Empowering citizens and holding officials to account

Digital technologies can make human rights related information visible and accessible to the mass public, particularly in poor and marginalised communities.

mHub is a digital platform which promotes and supports human rights in Malawi, in particular around reducing violence against women and ending child marriage. It provides a platform for citizens to report in real time on human rights violations and abuse using SMS, web and social media. The platform links citizens directly with relevant service providers such as lawyers, victim support or community groups, as well as providing information on human rights issues including LGBTi, Albino attacks and domestic violence to improve understanding of when rights are being violated. 

2030Vision partner UNICEF have developed a mobile based technology platform, U-Report , to empower young people by connecting them to information about sexual and reproductive health, as well as trained councillors. To date, more than 6 million young people have signed up globally, and over 30,000 personalised messages are delivered each month in Mozambique alone.

Digital technology can also be used to help unearth and thwart corruption thanks to open access to the relevant data, as in the case of the Organised Crime and Corruption Reporting Project’s Investigative Dashboard for journalists investigating cases of corruption or money laundering; or in the case of I Paid A Bribe, an Indian website crowdsourcing stories of bribery to track corruption and strengthen citizens’ engagement.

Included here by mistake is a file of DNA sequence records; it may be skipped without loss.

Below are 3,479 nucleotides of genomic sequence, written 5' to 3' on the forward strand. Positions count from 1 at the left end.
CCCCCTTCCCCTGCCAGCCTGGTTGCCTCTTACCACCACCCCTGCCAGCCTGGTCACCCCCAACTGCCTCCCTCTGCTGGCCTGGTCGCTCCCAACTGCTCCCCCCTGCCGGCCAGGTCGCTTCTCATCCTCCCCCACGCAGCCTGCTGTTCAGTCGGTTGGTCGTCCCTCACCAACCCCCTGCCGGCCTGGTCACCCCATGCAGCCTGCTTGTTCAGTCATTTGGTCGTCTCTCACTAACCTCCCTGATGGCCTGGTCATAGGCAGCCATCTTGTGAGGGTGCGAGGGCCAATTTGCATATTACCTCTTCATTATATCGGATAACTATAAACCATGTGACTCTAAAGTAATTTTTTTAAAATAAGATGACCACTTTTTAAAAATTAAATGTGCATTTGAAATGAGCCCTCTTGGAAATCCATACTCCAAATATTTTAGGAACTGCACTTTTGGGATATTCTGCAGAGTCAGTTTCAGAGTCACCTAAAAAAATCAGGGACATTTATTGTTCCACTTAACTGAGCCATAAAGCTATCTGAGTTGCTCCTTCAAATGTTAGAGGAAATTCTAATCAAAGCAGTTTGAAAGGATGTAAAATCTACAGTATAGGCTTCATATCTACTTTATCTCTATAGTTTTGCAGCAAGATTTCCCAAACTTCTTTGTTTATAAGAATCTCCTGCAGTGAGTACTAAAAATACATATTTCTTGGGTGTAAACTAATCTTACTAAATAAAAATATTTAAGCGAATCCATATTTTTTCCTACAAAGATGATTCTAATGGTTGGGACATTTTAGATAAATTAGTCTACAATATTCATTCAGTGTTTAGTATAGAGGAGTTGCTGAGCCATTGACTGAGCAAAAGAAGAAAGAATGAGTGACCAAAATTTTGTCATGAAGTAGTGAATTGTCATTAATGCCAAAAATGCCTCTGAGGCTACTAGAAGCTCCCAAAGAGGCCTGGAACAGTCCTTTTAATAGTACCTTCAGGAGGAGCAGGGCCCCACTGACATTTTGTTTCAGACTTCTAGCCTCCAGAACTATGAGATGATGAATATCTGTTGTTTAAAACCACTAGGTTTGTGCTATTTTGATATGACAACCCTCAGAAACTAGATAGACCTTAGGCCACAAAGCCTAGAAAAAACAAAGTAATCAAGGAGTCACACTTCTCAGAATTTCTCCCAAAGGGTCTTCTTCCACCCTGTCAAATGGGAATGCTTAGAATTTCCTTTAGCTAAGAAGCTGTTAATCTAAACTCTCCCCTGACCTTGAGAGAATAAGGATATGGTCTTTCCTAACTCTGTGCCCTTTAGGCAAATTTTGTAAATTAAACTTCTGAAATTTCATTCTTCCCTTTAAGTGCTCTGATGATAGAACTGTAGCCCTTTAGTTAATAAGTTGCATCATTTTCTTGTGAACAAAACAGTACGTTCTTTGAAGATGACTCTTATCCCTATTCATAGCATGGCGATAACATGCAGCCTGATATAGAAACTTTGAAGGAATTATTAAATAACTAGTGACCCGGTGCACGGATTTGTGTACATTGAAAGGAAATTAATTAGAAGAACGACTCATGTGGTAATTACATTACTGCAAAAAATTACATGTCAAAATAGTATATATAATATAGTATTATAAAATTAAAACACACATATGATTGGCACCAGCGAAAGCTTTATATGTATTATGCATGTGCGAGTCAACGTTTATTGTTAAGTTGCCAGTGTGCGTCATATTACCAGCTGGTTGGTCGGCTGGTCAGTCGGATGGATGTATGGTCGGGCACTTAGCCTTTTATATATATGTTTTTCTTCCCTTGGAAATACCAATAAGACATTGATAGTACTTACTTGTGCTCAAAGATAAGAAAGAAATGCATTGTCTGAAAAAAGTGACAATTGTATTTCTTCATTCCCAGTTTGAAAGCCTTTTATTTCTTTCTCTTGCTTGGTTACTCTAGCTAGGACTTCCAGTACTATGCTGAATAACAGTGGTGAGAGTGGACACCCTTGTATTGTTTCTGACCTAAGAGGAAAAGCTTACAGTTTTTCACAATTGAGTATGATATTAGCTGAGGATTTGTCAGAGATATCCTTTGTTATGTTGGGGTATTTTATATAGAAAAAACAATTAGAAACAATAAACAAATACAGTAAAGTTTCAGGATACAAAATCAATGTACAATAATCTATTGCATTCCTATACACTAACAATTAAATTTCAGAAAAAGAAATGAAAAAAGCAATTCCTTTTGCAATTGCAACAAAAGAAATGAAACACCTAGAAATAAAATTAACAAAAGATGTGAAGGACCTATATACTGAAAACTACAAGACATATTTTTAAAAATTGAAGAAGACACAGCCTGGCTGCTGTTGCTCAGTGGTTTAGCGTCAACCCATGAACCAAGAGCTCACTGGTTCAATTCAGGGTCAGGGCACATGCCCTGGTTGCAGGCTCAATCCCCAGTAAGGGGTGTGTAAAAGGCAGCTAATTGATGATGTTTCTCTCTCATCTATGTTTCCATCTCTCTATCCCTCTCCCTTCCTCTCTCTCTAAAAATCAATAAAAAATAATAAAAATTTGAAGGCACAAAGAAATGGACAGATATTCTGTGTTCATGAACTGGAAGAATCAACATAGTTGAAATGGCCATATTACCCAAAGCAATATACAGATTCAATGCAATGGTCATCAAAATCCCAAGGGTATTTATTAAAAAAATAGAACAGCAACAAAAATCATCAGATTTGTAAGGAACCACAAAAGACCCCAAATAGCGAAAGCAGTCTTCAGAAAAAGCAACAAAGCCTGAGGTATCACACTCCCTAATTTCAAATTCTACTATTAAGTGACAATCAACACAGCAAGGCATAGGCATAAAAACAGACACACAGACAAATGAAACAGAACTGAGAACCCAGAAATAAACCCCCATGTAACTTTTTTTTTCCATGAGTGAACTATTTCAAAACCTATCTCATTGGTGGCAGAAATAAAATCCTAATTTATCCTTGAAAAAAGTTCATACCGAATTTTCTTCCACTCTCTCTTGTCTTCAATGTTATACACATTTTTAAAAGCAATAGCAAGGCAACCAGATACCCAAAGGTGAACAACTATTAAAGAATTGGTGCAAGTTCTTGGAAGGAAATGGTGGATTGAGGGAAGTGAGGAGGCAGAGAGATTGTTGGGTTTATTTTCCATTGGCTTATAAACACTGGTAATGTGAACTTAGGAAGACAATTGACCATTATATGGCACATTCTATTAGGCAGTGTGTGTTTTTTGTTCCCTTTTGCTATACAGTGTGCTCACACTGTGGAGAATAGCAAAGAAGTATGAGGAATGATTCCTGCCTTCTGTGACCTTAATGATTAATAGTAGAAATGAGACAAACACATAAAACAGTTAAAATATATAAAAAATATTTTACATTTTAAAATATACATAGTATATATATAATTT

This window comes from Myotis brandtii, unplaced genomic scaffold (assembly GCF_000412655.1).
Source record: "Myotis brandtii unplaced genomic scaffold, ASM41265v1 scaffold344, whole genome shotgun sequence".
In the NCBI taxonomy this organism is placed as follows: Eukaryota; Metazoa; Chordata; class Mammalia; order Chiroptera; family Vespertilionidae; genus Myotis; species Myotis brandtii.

Developing technology solutions through collaboration

These are just a handful of opportunities for technology to promote human rights. Other applications can accelerate universal digital identity, protect land rights, and promote access to health and education. 

The development of these technologies must involve collaboration  across corporations, suppliers, policymakers, unions and NGOs. Transparency is critical to empower all stakeholders to collectively ‘teach’ these technologies about human and labour rights.

2030Vision provides a platform for collaboration to support the application of technology to address the most critical human rights challenges facing the world today. 

For further examples of ICT-based solutions that address human rights, we recommend reading 2030 Vision partner Global Enabling Sustainability Initiative’s (GESI’s) recent #EnablingRights report .

Collaborating to achieve the goals

Although these recent developments are encouraging, there is clearly much more we must do if we are to make our current food system sustainable by 2030.  
At 2030Vision, we believe that collaboration between businesses, NGOs and governments will be critical way to accelerate and scale technological progress towards the sustainable development goals. 2030Vision provides a forum in which some of these discussions can take place.